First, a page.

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How Do We Get Our Paperwork in Order for New Health Care Requirements?

Which standard form (if any) must employees fill out when they decline health care coverage? —Paper Weight, executive assistant, maintenance/janitorial, New Jersey
April 4, 2012
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Related Topics: Health Care Costs, Dear Workforce
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Dear Paper Weight:

There is no standard form. The only language that is "standardized" involves pretax employee contributions, wherein an employee acknowledges that his/her election is valid for an entire plan year unless there are specific changes in status. (This is defined in applicable Internal Revenue Service regulations and/or the plan's governing documents.)

If a form is created, best practices would dictate that its language reflect an election for the entire plan year unless those specific change-in-status events occur.

The Patient Protection and Affordable Care Act (the health care reform law) may result in the development of a standard opt-out form in the future. Beginning probably in 2014, certain large employers will be required to automatically enroll employees in the employer's group health plan and give their employees the ability to opt out.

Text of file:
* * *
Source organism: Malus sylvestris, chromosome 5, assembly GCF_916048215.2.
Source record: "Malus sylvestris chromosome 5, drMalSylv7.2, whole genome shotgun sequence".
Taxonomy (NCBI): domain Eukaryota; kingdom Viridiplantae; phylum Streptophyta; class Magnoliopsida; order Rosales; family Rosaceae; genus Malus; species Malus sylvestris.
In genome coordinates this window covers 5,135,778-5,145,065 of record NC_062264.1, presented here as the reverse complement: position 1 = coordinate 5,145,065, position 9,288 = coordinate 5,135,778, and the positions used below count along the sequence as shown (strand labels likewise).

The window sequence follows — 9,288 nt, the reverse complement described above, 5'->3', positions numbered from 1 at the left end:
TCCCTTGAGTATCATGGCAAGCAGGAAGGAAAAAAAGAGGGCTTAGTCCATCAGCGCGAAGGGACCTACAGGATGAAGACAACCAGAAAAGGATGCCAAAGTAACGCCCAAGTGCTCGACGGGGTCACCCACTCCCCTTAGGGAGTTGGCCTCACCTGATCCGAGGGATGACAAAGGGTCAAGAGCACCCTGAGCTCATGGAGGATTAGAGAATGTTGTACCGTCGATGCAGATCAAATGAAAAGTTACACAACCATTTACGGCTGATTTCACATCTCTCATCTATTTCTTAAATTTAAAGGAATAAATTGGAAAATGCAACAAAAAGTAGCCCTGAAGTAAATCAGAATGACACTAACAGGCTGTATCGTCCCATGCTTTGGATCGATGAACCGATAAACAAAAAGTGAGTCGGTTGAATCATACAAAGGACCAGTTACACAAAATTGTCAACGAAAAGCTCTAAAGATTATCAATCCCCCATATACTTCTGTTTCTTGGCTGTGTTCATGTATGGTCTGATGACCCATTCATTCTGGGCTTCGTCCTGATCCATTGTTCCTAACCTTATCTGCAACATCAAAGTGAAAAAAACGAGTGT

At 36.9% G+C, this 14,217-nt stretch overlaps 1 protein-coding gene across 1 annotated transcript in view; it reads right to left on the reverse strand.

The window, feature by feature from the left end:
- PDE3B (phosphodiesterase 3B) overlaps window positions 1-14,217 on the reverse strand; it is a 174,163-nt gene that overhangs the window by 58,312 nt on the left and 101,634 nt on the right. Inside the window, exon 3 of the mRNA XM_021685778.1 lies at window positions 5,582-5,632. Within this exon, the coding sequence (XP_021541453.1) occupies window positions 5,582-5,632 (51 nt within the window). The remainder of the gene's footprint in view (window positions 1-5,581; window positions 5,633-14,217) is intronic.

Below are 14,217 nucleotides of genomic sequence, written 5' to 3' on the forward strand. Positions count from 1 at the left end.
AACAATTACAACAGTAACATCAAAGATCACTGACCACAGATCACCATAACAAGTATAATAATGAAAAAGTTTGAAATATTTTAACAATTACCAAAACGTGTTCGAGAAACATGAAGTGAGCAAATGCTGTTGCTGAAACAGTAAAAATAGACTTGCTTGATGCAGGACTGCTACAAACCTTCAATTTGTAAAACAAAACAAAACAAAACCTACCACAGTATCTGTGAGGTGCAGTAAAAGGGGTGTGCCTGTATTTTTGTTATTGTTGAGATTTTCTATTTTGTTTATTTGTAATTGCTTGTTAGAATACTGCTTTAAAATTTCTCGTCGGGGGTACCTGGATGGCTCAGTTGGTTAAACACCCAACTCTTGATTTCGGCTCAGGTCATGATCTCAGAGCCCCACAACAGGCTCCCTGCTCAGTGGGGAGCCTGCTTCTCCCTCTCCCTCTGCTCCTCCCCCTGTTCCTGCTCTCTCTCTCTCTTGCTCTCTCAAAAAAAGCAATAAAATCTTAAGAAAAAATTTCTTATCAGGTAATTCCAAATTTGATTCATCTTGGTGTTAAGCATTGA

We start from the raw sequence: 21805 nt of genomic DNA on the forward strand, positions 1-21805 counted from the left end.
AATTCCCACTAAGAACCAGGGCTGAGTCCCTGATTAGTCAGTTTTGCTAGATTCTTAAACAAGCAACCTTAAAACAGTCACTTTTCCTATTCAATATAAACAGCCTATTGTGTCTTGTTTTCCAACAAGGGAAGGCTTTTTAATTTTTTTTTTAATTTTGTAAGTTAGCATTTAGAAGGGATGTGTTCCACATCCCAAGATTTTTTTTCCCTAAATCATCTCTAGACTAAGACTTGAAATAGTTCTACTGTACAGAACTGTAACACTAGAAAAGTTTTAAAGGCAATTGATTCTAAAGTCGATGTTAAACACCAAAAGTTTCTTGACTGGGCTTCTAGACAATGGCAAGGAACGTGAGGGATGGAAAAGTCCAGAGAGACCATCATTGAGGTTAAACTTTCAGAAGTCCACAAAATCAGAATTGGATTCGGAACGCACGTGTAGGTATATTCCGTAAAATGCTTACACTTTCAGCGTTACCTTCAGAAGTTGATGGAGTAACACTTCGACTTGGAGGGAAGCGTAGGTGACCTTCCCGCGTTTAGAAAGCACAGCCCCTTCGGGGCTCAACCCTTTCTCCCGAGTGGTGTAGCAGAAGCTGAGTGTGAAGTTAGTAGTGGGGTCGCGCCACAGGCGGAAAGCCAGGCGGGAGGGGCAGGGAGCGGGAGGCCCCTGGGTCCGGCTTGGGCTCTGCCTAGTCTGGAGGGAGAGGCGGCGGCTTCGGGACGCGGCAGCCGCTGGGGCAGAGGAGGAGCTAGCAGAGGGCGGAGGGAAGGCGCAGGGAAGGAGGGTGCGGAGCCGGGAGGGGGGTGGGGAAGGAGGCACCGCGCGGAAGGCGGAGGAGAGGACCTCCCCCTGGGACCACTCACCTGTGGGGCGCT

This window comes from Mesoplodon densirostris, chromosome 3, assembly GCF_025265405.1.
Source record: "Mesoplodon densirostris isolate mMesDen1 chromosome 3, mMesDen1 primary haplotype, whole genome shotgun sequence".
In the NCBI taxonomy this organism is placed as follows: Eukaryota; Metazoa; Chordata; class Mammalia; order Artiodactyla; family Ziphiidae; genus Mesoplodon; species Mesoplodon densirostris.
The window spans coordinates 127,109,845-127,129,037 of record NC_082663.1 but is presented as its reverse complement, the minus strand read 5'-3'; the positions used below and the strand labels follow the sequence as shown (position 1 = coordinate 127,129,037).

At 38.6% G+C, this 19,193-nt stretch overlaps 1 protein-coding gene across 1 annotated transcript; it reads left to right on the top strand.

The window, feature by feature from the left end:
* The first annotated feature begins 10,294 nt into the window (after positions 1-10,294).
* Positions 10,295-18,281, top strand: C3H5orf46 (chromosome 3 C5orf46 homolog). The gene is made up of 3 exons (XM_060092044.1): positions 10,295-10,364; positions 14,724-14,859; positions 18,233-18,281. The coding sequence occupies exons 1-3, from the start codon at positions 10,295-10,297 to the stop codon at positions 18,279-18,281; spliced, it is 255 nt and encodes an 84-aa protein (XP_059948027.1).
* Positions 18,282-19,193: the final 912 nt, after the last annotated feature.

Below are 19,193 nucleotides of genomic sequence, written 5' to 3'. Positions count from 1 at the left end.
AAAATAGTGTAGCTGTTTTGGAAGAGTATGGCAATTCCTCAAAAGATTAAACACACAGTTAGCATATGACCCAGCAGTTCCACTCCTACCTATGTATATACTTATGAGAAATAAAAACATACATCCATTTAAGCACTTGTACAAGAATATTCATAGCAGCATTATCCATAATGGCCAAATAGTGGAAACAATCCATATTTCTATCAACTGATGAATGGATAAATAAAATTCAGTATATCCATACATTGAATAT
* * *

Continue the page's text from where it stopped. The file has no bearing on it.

Employers will need to provide employees with notice of the automatic enrollment and instructions on how to opt out. It is possible that the federal government will develop standard notice and opt-out forms to be used for this purpose.

The requirement to automatically enroll employees (subject to opt out) will not take effect until regulations are issued by the U.S. Department of Labor. The department has indicated that it expects to issue these regulations before 2014.

Employers that sponsor group health plans will want to keep an eye out for those regulations.

SOURCE: Christopher Calvert, Sibson Consulting, New York

LEARN MORE: Group health care costs are rising as a result of new federal health care laws, a survey finds.

The information contained in this article is intended to provide useful information on the topic covered, but should not be construed as legal advice or a legal opinion. Also remember that state laws may differ from the federal law.

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 The information contained in this article is intended to provide useful information on the topic covered, but should not be construed as legal advice or a legal opinion. Also remember that state laws may differ from the federal law.

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